Do you know how to use the passive voice to change the focus of a sentence? Test what you know with interactive exercises and read the explanation to help you.

Look at these examples to see how the passive voice is used.

A lot of olive oil is produced in Italy.
This book was written by Angela Davis.
The suspect will be released tomorrow.
This product has not been tested on animals.

Try this exercise to test your grammar.

Grammar test 1

Grammar B1-B2: Passives: 1

Read the explanation to learn more.

Grammar explanation

We use the passive voice to change the focus of the sentence.

My bike was stolen. (passive – focus on my bike)
Someone stole my bike. (active – focus on someone)

We often use the passive:

  • when we prefer not to mention who or what does the action (for example, it's not known, it's obvious or we don't want to say)
  • so that we can start a sentence with the most important or most logical information
  • in more formal or scientific writing.

How we make the passive

We make the passive using the verb be + past participle. We start the sentence with the object.

Avatar was directed by James Cameron.
Object + be + past participle

It is not always necessary to add who or what did the action.

My flight is cancelled.
Object + be + past participle

Only the form of be changes to make the tense. The past participle stays the same. Here are examples of the passive in its most common tenses.

Tense Example Structure
Present simple Alioli is made from oil, garlic and salt. is/are + past participle
Present continuous The hall is being painted this week. is/are being + past participle
Past simple John F. Kennedy was assassinated in 1963. was/were + past participle
Past continuous The signs were being put up last week. was/were being + past participle
Present perfect Oranges have been grown here for centuries. has/have been + past participle
Past perfect When he got home, he found that his flat had been burgled. had been + past participle
Future simple The work will be finished next week. will be + past participle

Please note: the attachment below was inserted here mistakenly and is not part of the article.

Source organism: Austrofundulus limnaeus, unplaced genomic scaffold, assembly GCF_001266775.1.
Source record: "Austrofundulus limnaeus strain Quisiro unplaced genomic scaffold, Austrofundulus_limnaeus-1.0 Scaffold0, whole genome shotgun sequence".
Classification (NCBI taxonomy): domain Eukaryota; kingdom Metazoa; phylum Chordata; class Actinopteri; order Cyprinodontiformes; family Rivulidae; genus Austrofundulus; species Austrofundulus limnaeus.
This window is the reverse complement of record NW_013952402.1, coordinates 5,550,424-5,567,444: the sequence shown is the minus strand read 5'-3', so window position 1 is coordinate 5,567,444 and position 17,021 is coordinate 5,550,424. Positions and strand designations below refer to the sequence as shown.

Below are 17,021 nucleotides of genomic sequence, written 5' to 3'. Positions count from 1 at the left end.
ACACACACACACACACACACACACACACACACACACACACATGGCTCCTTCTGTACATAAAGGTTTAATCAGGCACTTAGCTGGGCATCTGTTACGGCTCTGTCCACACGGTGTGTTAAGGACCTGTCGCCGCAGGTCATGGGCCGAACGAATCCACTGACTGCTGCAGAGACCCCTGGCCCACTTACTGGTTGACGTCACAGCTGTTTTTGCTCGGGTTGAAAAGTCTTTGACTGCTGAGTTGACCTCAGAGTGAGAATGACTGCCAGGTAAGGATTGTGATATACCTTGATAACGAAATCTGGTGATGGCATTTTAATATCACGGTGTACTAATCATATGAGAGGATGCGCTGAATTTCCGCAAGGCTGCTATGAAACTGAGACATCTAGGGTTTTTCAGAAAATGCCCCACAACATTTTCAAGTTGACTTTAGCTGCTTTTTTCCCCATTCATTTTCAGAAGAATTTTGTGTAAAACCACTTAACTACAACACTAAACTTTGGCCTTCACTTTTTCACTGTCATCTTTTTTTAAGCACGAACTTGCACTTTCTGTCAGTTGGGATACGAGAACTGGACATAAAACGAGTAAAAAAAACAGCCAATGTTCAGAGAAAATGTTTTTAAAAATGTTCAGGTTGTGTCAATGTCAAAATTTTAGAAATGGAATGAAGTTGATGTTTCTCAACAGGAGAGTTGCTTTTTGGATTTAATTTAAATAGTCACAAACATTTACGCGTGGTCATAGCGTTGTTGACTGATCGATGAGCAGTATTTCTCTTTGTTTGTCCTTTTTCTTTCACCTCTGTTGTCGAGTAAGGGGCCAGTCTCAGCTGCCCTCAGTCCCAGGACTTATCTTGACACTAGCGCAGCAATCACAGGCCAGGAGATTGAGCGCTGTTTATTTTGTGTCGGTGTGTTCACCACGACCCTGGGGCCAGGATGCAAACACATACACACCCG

Do this exercise to test your grammar again.

Grammar test 2

Grammar B1-B2: Passives: 2

Language level

Average: 4.2 (115 votes)
Hi Kirk Thanks indeed for your response. It’s another sentence following the extract above. When no one is watching, you switch the labels and are / are being amused to see how people react. In this sentence Are is the correct answer . Can you explain please why the simple present and not present continues is possible here? Best wishes Andi
Profile picture for user Kirk Moore

Submitted by Kirk Moore on Tue, 18/05/2021 - 08:20

In reply to by Tony1980


Hello Andi,

In this case, 'be amused' is not a passive verb -- it's just the link verb 'be' with the adjective 'amused'. We don't normally use link verbs in continuous tenses. 

All the best,


The LearnEnglish Team

Hi Kirk Thank you for your quick answer If “ are being amused “ was the correct answer since it is in passive it should be followed by “ by “ which refers to what amused them or him and not by an infinitive “ to see “ . Is this explanation of mine correct or not , according to you? All the best Andi
Hi Kirk Ok just ignore my previous comment as are being amused is not passive as you explained my fault. Best wishes Andi
Profile picture for user Kirk Moore

Submitted by Kirk Moore on Wed, 19/05/2021 - 08:23

In reply to by Tony1980


Hi Andi,

'are being amused' would probably be a passive form, actually, precisely because we don't normally use link verbs in the continuous, and so the use of a continuous form here would show that it was something different.

But using 'are being amused' would just not be correct here for the reason I mentioned aboe, as well as the infinitive 'to see' that follows.

Best wishes,


The LearnEnglish Team

Submitted by Tony1980 on Fri, 26/11/2021 - 18:10

In reply to by Kirk Moore


Hi Kirk
I came across this sentence;

The reason behind the new government strategy is impossible to understand.

Why is there an active infinitive instead of a passive one? I mean why the sentence isn’t;
The reason ……. Is impossible to be understood.

It is believed that the largest sea coral is near Norway.
Can we also say ;
The largest sea coral is believed to be near Norway.
Best regards

Hi Andi,

I'm not sure I can give you a reason why the structure exists but I can confirm that adjective + to infinitive is quite a common structure:
> That's hard to do.
> The task is difficult to do in one hour.
> The reason is impossible to know.

There is an implied prepositional phrase here:
> That's hard (for us) to do.
> The task is difficult (for anyone) to do in one hour.
> The reason is impossible (for anyone) to know.

Both sentences about the sea coral are correct.

You can see a list of some common adjectives which are followed by to-infinitive on this page:…

The LearnEnglish Team

Profile picture for user Jamil Harumi

Submitted by Jamil Harumi on Mon, 24/05/2021 - 14:34

In reply to by Kirk Moore

Hello, I would like to know if this PV example is correct: "the kids were taught by my favorite teacher."

Hello Jamil Harumi,

Yes, that is grammatically correct.

All the best,


The LearnEnglish Team